Calm, Cool, and Collected
By Stephanie Maniago
Shattering team records, becoming the highest drafted goaltender in league history (to that date), and acting as a key component of Hockey Canada's program were just a few of Roberto Luongo's accomplishments during his early career -- a pretty impressive resume considering that he had done all that before he was old enough to take a sip of celebratory champagne.
Evaluating his rise to fame, one notices an omission that one might expect to co-exist with such high levels of success: any indication of an inflated ego. How was it that someone could be so level-headed considering he had been touted as the next Quebec goaltending sensation, following in the likes of Patrick Roy and Martin Brodeur?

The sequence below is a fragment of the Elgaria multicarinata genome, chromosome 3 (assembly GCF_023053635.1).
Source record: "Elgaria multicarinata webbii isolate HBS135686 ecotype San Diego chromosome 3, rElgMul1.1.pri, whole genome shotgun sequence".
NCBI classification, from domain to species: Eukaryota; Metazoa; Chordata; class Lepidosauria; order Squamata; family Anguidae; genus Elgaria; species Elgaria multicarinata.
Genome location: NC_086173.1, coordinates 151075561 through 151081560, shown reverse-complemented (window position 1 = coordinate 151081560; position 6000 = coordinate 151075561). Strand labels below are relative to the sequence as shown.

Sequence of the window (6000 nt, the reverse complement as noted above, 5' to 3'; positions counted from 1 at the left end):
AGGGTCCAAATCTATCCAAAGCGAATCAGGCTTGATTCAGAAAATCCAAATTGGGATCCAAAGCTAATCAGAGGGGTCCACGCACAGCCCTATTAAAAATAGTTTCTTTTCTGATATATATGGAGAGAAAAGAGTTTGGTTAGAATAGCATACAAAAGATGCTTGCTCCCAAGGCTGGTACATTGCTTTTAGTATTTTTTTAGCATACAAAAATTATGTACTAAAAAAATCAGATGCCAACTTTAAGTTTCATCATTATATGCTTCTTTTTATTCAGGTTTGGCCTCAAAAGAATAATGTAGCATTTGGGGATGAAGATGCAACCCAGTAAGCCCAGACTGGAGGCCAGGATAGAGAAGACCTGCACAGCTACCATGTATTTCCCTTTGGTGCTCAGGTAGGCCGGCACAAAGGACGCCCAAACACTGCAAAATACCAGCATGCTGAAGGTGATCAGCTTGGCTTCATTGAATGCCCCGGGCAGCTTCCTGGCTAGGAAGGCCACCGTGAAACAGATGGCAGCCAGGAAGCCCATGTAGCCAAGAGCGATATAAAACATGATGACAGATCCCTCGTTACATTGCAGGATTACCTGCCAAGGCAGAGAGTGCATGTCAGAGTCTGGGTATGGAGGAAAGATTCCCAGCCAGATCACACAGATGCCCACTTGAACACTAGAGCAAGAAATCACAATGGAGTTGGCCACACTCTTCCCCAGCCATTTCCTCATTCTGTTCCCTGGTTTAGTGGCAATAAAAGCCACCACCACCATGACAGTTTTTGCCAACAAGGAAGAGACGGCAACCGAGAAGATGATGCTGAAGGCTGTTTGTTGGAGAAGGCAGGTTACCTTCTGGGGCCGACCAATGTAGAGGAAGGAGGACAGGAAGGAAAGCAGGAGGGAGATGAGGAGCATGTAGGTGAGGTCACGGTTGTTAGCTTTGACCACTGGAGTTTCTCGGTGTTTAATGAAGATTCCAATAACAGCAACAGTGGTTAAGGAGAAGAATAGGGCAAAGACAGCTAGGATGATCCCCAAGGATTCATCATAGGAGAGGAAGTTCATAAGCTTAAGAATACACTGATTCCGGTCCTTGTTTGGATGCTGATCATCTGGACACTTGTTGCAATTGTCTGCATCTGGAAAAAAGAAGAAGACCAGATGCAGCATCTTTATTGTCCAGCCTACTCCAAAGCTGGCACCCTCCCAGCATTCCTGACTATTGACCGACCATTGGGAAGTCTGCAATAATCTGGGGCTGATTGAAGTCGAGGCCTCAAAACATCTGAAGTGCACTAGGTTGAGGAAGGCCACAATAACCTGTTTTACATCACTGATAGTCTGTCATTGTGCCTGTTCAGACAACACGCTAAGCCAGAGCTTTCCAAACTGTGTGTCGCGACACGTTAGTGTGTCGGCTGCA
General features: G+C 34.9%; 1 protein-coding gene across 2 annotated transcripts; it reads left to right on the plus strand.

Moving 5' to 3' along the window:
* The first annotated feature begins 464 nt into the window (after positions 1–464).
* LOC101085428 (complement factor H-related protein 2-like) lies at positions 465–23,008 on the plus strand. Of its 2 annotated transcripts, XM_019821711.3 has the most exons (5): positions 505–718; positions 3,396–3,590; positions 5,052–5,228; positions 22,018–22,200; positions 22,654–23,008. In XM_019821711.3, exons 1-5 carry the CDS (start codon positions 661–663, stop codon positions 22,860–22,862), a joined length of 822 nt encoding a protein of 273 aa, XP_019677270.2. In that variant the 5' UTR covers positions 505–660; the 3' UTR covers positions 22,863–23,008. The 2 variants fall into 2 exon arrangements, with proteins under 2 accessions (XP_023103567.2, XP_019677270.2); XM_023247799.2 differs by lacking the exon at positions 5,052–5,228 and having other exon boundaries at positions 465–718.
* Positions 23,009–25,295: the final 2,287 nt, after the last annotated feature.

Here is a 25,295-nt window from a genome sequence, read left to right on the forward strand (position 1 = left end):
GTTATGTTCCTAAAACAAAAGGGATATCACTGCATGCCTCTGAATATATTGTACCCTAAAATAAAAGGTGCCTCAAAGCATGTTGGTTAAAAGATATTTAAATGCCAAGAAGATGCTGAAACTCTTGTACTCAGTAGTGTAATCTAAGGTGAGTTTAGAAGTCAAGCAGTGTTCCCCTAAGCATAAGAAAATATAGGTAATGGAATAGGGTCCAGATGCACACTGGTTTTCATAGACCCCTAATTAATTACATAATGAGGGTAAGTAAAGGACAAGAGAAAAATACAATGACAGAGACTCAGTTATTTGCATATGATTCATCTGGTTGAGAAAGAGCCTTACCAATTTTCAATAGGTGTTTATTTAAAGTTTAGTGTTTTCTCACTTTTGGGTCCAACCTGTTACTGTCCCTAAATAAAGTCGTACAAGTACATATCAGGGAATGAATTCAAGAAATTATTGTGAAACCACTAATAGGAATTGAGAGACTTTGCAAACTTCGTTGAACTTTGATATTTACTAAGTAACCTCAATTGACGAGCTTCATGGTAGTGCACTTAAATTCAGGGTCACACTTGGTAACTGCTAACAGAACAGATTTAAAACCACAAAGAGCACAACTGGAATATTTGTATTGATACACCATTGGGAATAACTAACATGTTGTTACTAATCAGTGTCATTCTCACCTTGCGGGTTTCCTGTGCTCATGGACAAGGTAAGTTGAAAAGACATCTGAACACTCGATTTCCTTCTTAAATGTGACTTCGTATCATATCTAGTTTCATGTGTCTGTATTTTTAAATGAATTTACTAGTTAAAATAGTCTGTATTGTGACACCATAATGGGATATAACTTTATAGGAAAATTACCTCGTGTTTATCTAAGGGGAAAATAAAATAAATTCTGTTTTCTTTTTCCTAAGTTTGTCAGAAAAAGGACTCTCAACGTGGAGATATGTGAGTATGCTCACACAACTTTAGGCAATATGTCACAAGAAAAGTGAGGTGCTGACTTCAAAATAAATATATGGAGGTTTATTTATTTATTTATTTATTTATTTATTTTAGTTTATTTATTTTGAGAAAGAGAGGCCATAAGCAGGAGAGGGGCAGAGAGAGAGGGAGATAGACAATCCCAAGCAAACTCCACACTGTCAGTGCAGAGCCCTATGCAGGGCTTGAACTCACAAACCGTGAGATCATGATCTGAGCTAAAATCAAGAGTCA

The answer to this question could not be summed up in a 30-second sound bite, made for TV. But rather it would take us on a long, fascinating voyage, starting across the country in Quebec.
Growing up in St-Leonard, an Italian community in Montreal, there were some activities that were inherent to the neighbourhood -- playing soccer in the surrounding parks, eating delicious food at the local cafes and, of course, cheering on the hometown Habs. It seemed unnatural, then, that Edmonton Oilers' goalie Grant Fuhr would become his hockey idol and sushi his favourite food. He was an individual, evidently, that never followed the herd.
Luongo grew up in a typical Italian household where family reigned supreme. Roberto was the oldest of three boys. With both parents working full-time, he naturally fell into the protector role of his younger siblings becoming someone upon whom they could always depend and rely -- a role that would later epitomize his career.
The family owned a shoe store, and it was there that Roberto held his first job. Many years have passed since his employment at the store, but he has one distinct memory of his time working.